“If Brahman-influenced cows are handled in a minimal-stress environment, are in good body condition (a minimum body condition score of 5, on a 1 -9 scale), and are at least 45 days post-calving, you can routinely get 50-55 percent of these cows pregnant with a single insemination.”

Williams said cleanup bulls, turned in seven to 10 days later, can be used to service those not conceiving  beginning about three weeks after artificial insemination as they will still be synchronized. Alternatively, another round of artificial insemination can be used before bulls are turned in.

“Using Bee Synch, the ability to infuse highly-desirable genetic traits for meat quality into commercial beef cattle production in the southern U.S. should become an increasing reality,” he said.

Beef in Australia

by Brad Wright

Australia’s beef industry is thriving and looks to get better as the world population is increasing exponentially.  Australian beef producers are taking “feed the world” to a whole new level as 65% of all beef produced within the country is exported.  The major export markets for beef are Asia, primarily Japan and Korea, and to the U.S.  Australia has only 26 million beef cattle and calves compared to Brazil’s 185 million head, but Australia is a narrow 2nd in beef exports to Brazil, exporting almost 3 billion pounds per year.  Australia also exports a tremendous amount of live cattle, predominantly to Indonesia.  As the world population grows and Australian breeders become increasingly efficient, the export opportunities will continue to grow.

Domestically, recent advancements of the MSA (Meat Standards Australia) grading have put a new focus on quality beef.  The retail markets have responded favorably with many only selling MSA qualified beef.  This has improved profits for those breeders that are selecting and breeding for improved carcass quality, and with further improvement, could lead to more quality meat export markets for Australian beef producers.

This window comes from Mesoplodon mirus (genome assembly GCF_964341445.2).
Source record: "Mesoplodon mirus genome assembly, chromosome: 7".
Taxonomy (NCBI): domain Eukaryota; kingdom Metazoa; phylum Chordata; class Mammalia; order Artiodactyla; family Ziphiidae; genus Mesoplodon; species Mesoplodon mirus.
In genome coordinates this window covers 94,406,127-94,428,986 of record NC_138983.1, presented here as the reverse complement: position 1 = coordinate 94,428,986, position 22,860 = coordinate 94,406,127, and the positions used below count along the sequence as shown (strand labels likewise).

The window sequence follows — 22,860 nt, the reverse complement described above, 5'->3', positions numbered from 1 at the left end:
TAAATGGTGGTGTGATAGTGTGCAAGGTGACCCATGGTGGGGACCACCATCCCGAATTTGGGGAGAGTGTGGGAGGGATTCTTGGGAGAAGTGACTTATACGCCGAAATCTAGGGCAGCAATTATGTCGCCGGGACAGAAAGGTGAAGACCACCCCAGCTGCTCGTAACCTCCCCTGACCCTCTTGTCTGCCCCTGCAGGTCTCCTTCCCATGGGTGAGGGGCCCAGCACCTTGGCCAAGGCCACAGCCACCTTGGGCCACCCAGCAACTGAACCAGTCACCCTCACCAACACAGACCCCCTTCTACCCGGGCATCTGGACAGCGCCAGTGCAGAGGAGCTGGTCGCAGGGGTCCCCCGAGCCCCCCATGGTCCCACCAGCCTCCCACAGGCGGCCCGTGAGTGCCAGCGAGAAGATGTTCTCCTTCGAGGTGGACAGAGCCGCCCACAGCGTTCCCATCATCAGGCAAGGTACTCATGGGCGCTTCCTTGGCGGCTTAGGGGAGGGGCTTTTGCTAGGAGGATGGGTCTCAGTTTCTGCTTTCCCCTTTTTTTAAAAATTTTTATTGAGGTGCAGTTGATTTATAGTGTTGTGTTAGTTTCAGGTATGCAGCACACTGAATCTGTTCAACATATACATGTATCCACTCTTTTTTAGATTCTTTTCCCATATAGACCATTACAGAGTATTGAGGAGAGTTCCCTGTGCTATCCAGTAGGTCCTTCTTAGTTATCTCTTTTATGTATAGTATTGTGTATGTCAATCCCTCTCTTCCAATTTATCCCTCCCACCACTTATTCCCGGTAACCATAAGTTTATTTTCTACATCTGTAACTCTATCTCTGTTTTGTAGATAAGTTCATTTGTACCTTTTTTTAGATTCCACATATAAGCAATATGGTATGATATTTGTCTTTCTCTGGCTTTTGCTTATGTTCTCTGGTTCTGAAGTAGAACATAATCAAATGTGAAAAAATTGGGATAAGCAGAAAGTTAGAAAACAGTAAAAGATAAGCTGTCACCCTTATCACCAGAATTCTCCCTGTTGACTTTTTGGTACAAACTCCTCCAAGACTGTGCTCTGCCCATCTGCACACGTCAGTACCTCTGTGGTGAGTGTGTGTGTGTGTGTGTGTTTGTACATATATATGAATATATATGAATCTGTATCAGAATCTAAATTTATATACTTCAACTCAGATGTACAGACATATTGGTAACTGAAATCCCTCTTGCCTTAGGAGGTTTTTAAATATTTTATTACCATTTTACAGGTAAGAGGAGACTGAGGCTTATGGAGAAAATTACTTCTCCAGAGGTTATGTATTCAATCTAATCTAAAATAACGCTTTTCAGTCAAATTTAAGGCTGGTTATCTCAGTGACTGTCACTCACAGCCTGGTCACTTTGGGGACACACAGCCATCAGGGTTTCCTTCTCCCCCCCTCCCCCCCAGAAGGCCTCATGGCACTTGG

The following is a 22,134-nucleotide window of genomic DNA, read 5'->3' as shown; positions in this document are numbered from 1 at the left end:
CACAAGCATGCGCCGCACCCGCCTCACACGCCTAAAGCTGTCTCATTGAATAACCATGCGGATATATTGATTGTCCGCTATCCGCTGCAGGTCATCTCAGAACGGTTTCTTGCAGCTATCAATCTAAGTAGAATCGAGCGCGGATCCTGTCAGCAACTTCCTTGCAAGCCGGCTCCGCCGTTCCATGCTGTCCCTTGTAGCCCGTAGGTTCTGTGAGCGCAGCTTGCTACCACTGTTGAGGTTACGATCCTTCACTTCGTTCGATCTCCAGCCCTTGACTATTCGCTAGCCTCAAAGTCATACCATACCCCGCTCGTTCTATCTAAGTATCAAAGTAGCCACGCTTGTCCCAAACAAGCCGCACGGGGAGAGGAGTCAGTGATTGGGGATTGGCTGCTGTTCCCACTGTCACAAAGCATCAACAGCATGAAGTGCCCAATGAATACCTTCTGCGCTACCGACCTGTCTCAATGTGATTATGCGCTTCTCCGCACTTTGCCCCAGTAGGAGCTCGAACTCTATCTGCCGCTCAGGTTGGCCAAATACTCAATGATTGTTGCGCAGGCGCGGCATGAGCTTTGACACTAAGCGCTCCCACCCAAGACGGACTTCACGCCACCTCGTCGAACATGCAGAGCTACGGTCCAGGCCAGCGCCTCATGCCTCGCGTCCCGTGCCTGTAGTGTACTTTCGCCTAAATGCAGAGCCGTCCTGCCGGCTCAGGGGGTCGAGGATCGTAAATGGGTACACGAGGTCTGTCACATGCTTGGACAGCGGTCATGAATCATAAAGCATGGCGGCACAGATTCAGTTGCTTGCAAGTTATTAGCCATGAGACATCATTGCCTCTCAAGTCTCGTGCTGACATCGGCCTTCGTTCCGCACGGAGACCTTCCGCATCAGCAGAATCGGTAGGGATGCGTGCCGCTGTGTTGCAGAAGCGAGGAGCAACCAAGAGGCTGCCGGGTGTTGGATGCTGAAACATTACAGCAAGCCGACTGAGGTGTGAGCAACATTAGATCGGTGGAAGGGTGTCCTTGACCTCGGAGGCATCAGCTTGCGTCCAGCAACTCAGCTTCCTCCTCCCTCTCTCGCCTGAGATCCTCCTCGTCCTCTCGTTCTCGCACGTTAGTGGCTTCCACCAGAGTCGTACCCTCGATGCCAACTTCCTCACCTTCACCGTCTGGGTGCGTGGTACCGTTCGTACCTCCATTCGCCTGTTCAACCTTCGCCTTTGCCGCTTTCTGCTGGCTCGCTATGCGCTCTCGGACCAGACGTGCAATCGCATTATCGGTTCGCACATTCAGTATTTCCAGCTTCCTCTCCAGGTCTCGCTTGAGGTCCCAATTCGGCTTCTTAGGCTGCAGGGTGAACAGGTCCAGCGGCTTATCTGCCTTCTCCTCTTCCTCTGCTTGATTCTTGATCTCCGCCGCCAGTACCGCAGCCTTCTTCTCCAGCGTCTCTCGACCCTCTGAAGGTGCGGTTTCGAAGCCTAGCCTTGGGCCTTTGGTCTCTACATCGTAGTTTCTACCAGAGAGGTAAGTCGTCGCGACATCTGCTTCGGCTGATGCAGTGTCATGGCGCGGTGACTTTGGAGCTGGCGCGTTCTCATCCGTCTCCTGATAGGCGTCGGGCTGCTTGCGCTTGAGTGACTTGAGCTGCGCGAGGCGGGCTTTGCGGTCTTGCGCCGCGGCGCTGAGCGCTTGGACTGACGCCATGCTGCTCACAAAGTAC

Over 70% of the beef cows used to meet these demands are Bos indicus or Bos indicus influenced.  The most prominent cow, especially in herds located in Northern Australia, is the Brahman cow.  Bos indicus cattle are a necessity due to their adaptability to harsh environments.  These cattle have an innate ability to survive extremely hot summers while having an inherited resistance to ticks, flies, and other insects as well as the diseases they transmit.  Bos indicus animals also have the ability to travel the long distances for forage and water.  The other factor that cannot be discounted is the Bos indicus female’s ability to regulate birth weight.  This allows these cows to be managed in very extensive conditions left to survive on their own.  Herds in the Northern Territory of Australia can exceed 100,000 head with mustering, or gathering, only happening once or twice per year to sort off and sell the progeny.  Replacement heifers are retained in almost all herds so that there is an inherent selection for cattle suited and adapted to their environment.  In most of these herds, the conditions are so tough that a 50% calf crop is considered acceptable.  However, selection for fertility and efficiency are primary selection criteria to help improve on those numbers.  Dr. Peter Barnard, a leading economist for Meat & Livestock Australia (MLA), stated that a 1% increase in percent calf crop weaned, across all breeders, could add more than one billion dollars to the Australian beef industry.   There is even ongoing research for improved fixed time AI protocols that can hopefully be used in these large herds to increase pregnancy rate and reduce the number of cows that bulls must cover, similar to large programs being run in Brazil and Argentina.

The size of these operations allow for a wide variety of marketing avenues.  Many breeders are not focused on one single marketing channel, but rather many channels that allow the producer to select which market will net the most dollars depending on environmental and market value conditions.  These large breeders can export cattle live, or harvest cattle for a wide range of markets.  In good years, with plenty of grass, these calves can be grass finished to meet Japanese markets or in tough years, the cattle can be sold immediately.  Small breeders can use the store sales, similar to our sale barns, to access stockers, feeders, and packers willing to take their cattle through the next phase of production.

The important thing about Australian beef producers is that most make their living off the land.  Managing these vast amounts of land and the large numbers of cattle is definitely a full time job.  These producers are sound businessmen and cattlemen that manage risk, manage loss, and work diligently to improve their efficiencies and hopefully their bottom lines.  As the cattle numbers continue to grow and research allows for greater efficiency, Australian beef producers will continue to lead the charge in feeding beef to the world.